Quest Diagnostics, Madison, NJ, which provides diagnostic testing, information, and services, announced the availability of a new laboratory test that identifies molecular changes to cervical cells that increase the likelihood a woman may develop cervical cancer. The test is designed to help physicians identify women who are at increased risk of developing malignancy, unless treated, after receiving unclear results for cervical cancer risk from standard screening tests.
In the United States, women are screened for cervical cancer using Pap and/or human papillomavirus (HPV) tests. Neither Pap nor HPV tests provide definitive results for risk for cervical cancer. Pap tests identify and categorize cellular changes according to risk they will become malignant. HPV tests identify infection with HPV, a virus that causes cervical cancer in some women but is cleared by the immune system in others.
The Quest Diagnostics Cervical Cancer TERC test is based on the human telomerase RNA component (TERC) gene marker under a nonexclusive patent license from the National Institutes of Health (NIH). Research by NIH has shown that the TERC gene is amplified, indicated by an abnormal number of copies of the gene on chromosome arm 3q, in the precursor cells of cervical cancer and therefore may be useful for risk stratification in Papanicolaou (Pap) screening.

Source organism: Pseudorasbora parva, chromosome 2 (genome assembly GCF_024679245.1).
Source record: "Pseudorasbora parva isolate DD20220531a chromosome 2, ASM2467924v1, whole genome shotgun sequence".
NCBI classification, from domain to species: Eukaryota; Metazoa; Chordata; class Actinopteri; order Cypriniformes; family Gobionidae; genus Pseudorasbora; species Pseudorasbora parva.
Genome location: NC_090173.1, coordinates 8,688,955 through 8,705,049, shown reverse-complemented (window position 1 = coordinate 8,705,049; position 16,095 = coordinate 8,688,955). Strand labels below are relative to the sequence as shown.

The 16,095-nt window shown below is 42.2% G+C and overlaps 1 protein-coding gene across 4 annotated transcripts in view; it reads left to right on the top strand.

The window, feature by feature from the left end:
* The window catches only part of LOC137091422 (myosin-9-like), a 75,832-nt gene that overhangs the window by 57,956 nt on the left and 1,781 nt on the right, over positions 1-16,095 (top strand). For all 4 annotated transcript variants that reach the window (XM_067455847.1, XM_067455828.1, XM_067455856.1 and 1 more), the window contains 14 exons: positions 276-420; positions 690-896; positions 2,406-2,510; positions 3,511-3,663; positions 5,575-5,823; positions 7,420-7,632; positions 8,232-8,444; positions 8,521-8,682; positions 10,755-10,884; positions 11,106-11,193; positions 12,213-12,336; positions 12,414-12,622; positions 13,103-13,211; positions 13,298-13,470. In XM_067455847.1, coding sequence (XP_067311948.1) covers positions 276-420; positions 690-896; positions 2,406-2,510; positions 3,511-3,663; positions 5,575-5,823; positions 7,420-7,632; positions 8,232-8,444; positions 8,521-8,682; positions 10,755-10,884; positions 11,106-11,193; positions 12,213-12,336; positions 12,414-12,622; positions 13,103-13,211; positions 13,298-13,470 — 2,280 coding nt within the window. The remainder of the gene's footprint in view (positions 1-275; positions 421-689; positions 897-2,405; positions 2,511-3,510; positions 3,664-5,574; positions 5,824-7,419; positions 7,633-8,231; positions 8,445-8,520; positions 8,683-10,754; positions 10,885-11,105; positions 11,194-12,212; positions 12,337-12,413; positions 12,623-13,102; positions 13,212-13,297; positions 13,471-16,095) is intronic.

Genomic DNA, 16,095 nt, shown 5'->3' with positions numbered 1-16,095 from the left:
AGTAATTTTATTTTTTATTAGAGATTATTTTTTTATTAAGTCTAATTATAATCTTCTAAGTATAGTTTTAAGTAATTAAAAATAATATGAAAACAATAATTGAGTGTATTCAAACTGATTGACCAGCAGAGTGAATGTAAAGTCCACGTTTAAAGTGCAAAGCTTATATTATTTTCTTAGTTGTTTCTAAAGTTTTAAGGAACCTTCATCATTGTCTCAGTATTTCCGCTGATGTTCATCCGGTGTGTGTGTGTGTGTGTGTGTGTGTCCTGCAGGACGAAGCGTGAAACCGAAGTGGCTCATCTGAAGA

The new test is designed as an adjunct to conventional Pap and HPV tests, and is performed on residual samples from Pap tests. It detects abnormal changes to the TERC gene and chromosome 3 to provide a risk assessment of progression to cervical cancer in women who receive indeterminate Pap and/or HPV test results. TERC results help categorize risk in abnormal Pap tests prior to colposcopy, a procedure to visually inspect cellular changes. Women with the highest risk result may benefit from additional cervical biopsies at colposcopy and more aggressive monitoring and treatment, while women with low-risk TERC and HPV results may be less likely to undergo unnecessary follow-up colposcopy and other procedures.
The new test may be particularly helpful in evaluating women whose Pap test shows mild cellular abnormalities known as low-grade squamous intraepithelial lesions (LSIL). Up to 1.5 million women in the United States receive an LSIL result each year. LSIL diagnosis and treatment is associated with higher patient anxiety, morbidity and cost, although many cases never progress to cancer.
“Given that medical guidelines now advise less frequent cervical cancer screening for women, it is more important than ever that testing for this cancer be highly reliable,” said Daniel M. Jones, MD, PhD, medical director, cancer diagnostics services, Quest Diagnostics. “Testing for abnormalities of the TERC gene is based on the most advanced scientific knowledge available of the molecular changes that turn cervical dysplasia into malignancy. It can potentially act like a ‘second opinion’ for the thousands of women whose Pap and HPV test results produce an indeterminate picture of cancer risk each year.”